How many of us LOVE getting shots? Let's be honest, lifelong vaccines would be amazing, especially against viruses that we are vaccinated against on an annual basis, like influenza.
Hope may be on the horizon for those of us who dread our annual flu shots. Dr. Sophie Valkenburg is currently looking into methods of extending the effectiveness of the flu vaccine. Current flu vaccinations induce an antibody response to influenza surface proteins. The problem with this approach is that due to genetic shift, the virus mutates at an incredible rate each year. The mutations often change which proteins are present on the outer surface of the virus. This renders the antibodies that the body produces less and less effective as the virus continues to mutate.
So how do we get around this problem? Apparently, the internal proteins of the influenza virus are relatively conserved. The vaccine that Dr. Valkenburg is working on targets both antibody activation and T cell activation. This differs from a sole antibody response because while antibodies typically only recognize surface proteins, the T cells are able to target the internal proteins of the virus. Because these internal proteins don't change much over time, the T cell response should be more effective for a longer period of time.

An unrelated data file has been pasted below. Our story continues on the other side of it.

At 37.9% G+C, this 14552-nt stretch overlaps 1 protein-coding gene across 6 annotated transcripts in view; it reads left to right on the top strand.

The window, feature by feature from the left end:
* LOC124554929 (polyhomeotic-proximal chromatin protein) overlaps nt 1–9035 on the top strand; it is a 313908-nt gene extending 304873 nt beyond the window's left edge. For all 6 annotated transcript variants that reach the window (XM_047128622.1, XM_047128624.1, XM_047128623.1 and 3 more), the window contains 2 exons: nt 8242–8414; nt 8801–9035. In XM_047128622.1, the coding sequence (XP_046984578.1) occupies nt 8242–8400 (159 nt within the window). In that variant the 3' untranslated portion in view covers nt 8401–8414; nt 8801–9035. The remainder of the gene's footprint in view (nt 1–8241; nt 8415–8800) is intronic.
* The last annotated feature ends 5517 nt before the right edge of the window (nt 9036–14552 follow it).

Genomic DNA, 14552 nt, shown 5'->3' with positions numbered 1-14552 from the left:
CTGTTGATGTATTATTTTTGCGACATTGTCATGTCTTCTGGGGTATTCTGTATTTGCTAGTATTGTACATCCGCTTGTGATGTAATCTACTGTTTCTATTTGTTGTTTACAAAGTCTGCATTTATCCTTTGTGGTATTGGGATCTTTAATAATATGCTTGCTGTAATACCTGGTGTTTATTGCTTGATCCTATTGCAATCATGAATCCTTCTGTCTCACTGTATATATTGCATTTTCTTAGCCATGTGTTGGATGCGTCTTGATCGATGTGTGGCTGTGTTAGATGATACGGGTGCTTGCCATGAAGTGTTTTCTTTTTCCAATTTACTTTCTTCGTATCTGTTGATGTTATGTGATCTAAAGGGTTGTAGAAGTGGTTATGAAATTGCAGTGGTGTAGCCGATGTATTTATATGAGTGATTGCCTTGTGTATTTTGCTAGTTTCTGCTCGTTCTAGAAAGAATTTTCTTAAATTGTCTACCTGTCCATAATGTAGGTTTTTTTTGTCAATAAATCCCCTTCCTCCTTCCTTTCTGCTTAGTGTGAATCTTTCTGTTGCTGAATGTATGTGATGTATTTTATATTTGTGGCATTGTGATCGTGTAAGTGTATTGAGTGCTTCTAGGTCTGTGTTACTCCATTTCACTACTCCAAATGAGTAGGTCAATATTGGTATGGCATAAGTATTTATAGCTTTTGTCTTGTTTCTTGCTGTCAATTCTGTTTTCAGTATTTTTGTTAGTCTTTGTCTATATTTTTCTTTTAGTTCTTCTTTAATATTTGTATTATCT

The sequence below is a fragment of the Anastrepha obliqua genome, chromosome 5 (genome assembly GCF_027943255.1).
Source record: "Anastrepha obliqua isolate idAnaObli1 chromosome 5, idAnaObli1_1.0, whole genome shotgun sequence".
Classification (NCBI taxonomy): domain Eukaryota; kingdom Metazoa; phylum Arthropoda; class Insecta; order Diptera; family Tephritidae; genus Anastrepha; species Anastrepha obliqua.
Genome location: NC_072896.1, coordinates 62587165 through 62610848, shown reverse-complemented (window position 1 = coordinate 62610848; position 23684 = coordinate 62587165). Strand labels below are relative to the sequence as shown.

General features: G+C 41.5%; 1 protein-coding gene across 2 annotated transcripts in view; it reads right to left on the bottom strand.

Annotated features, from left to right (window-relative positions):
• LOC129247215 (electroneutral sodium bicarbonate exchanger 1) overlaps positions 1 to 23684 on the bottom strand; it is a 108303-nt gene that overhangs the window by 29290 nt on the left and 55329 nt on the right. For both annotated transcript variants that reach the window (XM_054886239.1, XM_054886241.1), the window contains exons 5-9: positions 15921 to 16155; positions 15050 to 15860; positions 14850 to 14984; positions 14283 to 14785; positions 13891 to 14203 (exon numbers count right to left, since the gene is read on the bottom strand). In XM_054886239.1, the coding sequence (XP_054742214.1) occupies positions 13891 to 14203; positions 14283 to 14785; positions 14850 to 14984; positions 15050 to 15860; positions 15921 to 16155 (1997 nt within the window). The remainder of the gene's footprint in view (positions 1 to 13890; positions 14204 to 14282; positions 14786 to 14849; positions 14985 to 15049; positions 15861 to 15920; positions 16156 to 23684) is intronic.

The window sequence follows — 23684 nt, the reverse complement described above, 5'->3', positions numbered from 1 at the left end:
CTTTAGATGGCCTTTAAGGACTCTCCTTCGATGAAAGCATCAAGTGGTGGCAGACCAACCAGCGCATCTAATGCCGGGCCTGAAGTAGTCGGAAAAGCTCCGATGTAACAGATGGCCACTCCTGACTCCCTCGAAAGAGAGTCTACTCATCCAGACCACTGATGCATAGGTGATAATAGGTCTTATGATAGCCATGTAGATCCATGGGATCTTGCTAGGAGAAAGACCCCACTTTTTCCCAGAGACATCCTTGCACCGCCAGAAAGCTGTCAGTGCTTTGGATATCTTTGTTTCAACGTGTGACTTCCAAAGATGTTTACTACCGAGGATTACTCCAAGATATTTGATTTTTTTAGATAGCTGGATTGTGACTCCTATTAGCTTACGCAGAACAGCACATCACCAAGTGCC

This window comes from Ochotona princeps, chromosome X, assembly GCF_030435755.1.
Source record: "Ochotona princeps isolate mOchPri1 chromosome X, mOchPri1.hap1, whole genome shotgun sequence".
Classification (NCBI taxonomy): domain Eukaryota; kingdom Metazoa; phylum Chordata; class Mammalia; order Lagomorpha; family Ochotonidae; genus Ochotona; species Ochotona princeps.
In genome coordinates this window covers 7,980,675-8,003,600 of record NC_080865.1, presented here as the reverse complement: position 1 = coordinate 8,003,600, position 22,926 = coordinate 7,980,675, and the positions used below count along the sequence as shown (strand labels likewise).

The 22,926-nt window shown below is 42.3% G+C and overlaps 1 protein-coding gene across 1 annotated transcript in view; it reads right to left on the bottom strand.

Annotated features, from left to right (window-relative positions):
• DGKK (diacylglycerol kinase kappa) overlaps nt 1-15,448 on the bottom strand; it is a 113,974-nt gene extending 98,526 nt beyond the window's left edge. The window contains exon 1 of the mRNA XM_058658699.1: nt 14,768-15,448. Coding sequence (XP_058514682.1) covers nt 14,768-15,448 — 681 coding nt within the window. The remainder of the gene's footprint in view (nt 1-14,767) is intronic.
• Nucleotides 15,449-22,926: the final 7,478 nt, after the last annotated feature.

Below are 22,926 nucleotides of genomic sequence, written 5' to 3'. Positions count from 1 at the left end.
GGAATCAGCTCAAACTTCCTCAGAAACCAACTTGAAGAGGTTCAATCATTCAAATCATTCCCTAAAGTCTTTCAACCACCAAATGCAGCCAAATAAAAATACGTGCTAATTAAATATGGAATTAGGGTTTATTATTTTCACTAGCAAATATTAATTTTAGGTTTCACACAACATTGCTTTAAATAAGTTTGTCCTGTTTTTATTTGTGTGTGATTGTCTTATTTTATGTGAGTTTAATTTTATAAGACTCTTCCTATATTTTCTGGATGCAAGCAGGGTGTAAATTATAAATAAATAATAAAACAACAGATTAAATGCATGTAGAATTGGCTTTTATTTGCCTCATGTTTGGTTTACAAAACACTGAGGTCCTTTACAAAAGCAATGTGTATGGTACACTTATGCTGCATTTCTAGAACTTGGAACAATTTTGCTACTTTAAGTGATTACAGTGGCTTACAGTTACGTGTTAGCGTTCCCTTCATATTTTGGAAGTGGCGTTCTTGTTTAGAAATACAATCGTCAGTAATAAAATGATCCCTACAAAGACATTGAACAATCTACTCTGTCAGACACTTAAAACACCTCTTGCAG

An added benefit of this potential new vaccine is that not only does it target the influenza strains that cause the yearly outbreaks of flu we are familiar with, but it also can target the newer outbreak strains that cause diseases such as avian and swine flu. These outbreak strains are more deadly because we do not have the natural immunity against them that we often have against the seasonal flu strains.
An interesting point to think about that Dr. Siegel brought up earlier in the course when we were discussing vaccinations was the fact that most of the vaccines we are given that theoretically give us lifelong protection actually may not provide protection for as long as we think they do. Do you think lifelong vaccinations exist?